Up, up and away go natural gas prices, and Western retail suppliers and regulators are doing their best to get the word out to consumers that the bills they will open this winter will contain some not-so-good news.
As of this week, the price of natural gas in the Western wholesale spot market is running near the $11 mark. Still, not only will consumers be counting pennies so enough, but they should likely count their blessings as well. On the East Coast gas costs are ensconced closer to the $15/MMBtu level.
The Energy Information Administration has been issuing a situation report daily on the status of production and shipment of both gas and oil during the past two weeks. According to the October 6 re-port, more than 6.6 Bcf of gas is shut-in in the Gulf of Mexico. This is equivalent to 66 percent of the normal production in the region.
Chevron's Western Louisiana facilities remain shut-in and force majeure continues on portions of the Kinder Morgan and Columbia Gulf Transmission systems. Most of the facilities owned by Williams Cos. are in operation.
Members of the California Public Utilities Com-mission held a hearing Thursday with Martha Es-cutia, chair of the state Senate Energy, Utilities and Communications Committee; Lloyd Levine, chair of the Assembly Utilities and Commerce Committee; and state Senator Richard Alarcon, who sits on the Senate energy committee.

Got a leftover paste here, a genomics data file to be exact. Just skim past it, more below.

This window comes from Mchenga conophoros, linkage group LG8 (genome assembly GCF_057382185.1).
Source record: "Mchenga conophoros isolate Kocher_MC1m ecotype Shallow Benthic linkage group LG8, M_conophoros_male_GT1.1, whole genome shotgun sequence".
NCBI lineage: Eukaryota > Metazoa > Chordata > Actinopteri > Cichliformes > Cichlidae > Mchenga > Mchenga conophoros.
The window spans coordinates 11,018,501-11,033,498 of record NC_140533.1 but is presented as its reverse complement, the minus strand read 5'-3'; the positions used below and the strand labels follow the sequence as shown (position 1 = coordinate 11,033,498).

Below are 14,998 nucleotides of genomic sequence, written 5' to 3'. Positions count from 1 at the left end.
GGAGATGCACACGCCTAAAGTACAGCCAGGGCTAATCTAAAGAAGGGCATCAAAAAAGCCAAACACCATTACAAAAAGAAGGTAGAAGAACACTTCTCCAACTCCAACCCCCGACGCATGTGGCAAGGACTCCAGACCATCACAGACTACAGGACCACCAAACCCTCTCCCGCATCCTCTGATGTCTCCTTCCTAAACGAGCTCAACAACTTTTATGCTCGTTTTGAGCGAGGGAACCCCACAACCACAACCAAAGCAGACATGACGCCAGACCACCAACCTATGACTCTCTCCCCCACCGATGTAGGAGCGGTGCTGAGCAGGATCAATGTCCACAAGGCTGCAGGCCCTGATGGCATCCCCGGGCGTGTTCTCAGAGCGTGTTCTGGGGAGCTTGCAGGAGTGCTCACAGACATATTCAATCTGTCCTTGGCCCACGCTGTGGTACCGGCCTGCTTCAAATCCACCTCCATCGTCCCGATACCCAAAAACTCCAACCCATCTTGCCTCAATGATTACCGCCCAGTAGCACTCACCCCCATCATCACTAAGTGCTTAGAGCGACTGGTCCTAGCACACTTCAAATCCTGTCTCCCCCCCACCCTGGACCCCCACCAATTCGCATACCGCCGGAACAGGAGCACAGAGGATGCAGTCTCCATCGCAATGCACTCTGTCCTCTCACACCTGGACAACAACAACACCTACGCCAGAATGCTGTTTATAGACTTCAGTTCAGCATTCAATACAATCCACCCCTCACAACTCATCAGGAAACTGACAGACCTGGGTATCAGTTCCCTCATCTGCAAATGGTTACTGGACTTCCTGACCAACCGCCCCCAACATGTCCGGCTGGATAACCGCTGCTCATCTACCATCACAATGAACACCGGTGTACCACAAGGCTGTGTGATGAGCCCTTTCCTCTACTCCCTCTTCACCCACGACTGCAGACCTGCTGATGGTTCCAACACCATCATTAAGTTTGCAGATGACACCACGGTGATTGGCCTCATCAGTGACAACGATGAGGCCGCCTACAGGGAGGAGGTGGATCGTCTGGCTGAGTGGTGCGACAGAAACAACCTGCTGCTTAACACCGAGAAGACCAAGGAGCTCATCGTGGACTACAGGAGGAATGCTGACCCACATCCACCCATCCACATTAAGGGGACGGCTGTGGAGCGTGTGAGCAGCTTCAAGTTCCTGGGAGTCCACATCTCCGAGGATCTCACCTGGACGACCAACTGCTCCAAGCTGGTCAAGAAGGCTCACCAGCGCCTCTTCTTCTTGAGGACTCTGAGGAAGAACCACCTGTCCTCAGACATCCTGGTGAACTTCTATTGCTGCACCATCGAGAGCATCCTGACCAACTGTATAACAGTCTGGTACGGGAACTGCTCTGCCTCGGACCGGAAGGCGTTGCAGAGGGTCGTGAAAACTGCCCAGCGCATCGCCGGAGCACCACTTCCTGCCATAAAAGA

"We're deeply concerned about the impacts of the very very sharp rise in natural gas prices on Cali-fornia and particularly on low and middle income families," said CPUC President Michael Peevey.
Peevey was joined by CPUC Commissioners Geof-frey Brown, Dian Grueneich and Susan Ken-nedy.
Senator Alarcon said he was disappointed with the results of current utility low-income programs because they do not serve as many people as they could be. He challenged the CPUC and utilities to do more to help low-income residents, particularly with gas bills this winter. "Low-income people deserve a break when it comes to this vital service," he said.
Senator Levine said the only way to truly address the problem of high utility bills is to require utili-ties to use more renewable power--through acceleration of the state's renewables portfolio standard--and to in-crease energy efficiency, particularly of gas-fired power plants. "With a diversity of fuel supply we can break our dependence on natural gas," Levine said. This "will make prices go down.